Exercise Intensity: How Good Are You at Judging How Hard You’re Exercising?

Exercise Intensity: How Good Are You at Judging How Hard You’re Exercising?

(Last Updated On: March 31, 2019)

Exercise Intensity: How Good Are You at Judging How Hard You’re Exercising?

Are you a good judge of how hard you’re exercising? According to a new study carried about by Canadian researchers, many people overestimate how hard they’re working out. In other words, they think they’re working harder than they actually are. Sometimes it’s hard to judge exercise intensity without the benefit of a heart rate monitor. If you’re like most people, you have days when your workout feels easy and other days it’s a challenge to get through it.

 Are You Exercising as Hard as You Think?

In this study, researchers asked a group of 129 young and middle-aged volunteers to walk or jog on a treadmill for three minutes at various intensities – light, moderate and high-intensity. The participants self-selected the pace they thought corresponded with each level of exercise intensity from light to vigorous. During the treadmill jog, researchers measured their heart rates. Then researchers asked the participants to walk at the minimal pace they felt would qualify as moderate-intensity exercise.

The results? The participants were pretty accurate at judging when they were exercising at a light pace. However, they weren’t so good at judging moderate and high-intensity exercise. In most cases, they overestimated their exercise intensity and didn’t meet the criteria for moderate or high-intensity exercise based on their heart rate. Moderate-intensity exercise corresponded to a heart rate of 65% of maximal heart rate and vigorous exercise 75% of maximal heart rate. In this study, middle-aged participants were better judges of how hard they were working than younger ones.

What does this mean? Some people overestimate how hard they’re exercising. As a result, many may not be achieving a heart rate level sufficient for cardiovascular conditioning. As a result, some well-meaning exercisers aren’t getting the full benefits exercise offers. Underestimation of workout intensity is more likely to be a problem for people who are new to working out, less so for “old pros” that work out every day. Still, it calls into question how good the average person is at judging how hard they’re exercising.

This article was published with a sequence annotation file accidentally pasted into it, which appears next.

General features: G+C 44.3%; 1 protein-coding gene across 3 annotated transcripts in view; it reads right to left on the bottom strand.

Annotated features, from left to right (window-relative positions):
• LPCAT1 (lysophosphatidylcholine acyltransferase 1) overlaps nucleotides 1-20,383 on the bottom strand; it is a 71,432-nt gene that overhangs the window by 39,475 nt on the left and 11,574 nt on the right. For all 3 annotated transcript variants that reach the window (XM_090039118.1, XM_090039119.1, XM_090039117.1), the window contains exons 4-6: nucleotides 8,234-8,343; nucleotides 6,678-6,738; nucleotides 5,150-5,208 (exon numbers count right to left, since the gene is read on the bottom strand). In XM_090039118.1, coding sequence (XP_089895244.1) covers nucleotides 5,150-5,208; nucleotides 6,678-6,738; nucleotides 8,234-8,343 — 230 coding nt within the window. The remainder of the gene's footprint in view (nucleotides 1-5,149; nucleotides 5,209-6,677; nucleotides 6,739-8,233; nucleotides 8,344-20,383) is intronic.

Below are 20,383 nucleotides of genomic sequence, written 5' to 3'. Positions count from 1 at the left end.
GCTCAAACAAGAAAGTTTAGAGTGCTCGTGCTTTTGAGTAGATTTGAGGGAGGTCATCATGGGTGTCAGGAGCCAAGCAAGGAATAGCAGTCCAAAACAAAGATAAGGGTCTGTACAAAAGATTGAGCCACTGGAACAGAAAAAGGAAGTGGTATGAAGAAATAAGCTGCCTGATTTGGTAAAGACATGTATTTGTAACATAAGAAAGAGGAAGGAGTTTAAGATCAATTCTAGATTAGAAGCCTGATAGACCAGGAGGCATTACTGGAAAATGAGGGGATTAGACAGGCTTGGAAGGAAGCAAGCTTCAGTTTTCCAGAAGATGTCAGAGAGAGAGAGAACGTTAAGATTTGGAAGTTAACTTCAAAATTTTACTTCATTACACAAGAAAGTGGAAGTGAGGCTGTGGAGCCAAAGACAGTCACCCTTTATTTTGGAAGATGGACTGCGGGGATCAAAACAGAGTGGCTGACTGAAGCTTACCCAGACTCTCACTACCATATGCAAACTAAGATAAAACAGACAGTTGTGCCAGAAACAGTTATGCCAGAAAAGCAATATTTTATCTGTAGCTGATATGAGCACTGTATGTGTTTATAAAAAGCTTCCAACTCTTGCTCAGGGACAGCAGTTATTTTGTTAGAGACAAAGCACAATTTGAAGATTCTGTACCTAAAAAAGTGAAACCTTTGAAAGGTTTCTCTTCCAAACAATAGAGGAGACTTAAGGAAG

Measuring Workout Intensity

The most accurate way to measure exercise intensity is with a heart rate monitor. Although not entirely accurate, you can, for simplicity, calculate your estimated maximal heart rate by subtracting your age from 220. Using this formula, the number you calculate may be off as much as 10 to 20 beats per minute. This formula tends to overestimate maximal heart rate in people over the age of 40. A more accurate, but still not perfect formula is 211 minus 64% of your age. For example, a 30-year-old has an approximate maximal heart rate of 211 – 30(.64) or 192.

Now that you know your maximal heart rate, you can determine how hard you’re working based on the percentage of maximal heart rate you’re exercising at. For moderate-intensity exercise, your heart rate should be between 65% and 75% of your calculated maximum. For vigorous exercise, 75% to 90% of your maximal heart rate is the target range.

A heart rate monitor gives you constant feedback you can use to judge your exercise intensity. Using a heart rate monitor takes the guesswork out of how hard you’re working. As a result, you can make appropriate changes to your intensity based on your fitness goals and level of fitness. When you’re starting out, stay at the lower end of the range until you’re better conditioned.

Alternatives to a Heart Rate Monitor

You can also manually check your heart rate during a workout. To do this, count your pulse rate for 10 seconds and multiply by 6. It’s less convenient than wearing a heart rate monitor but it works. Another way to measure exercise intensity without a heart rate monitor is using the Karvonen Formula. This formula uses your maximum calculated heart rate and resting heart rate to determine your target heart rate. The formula looks like this: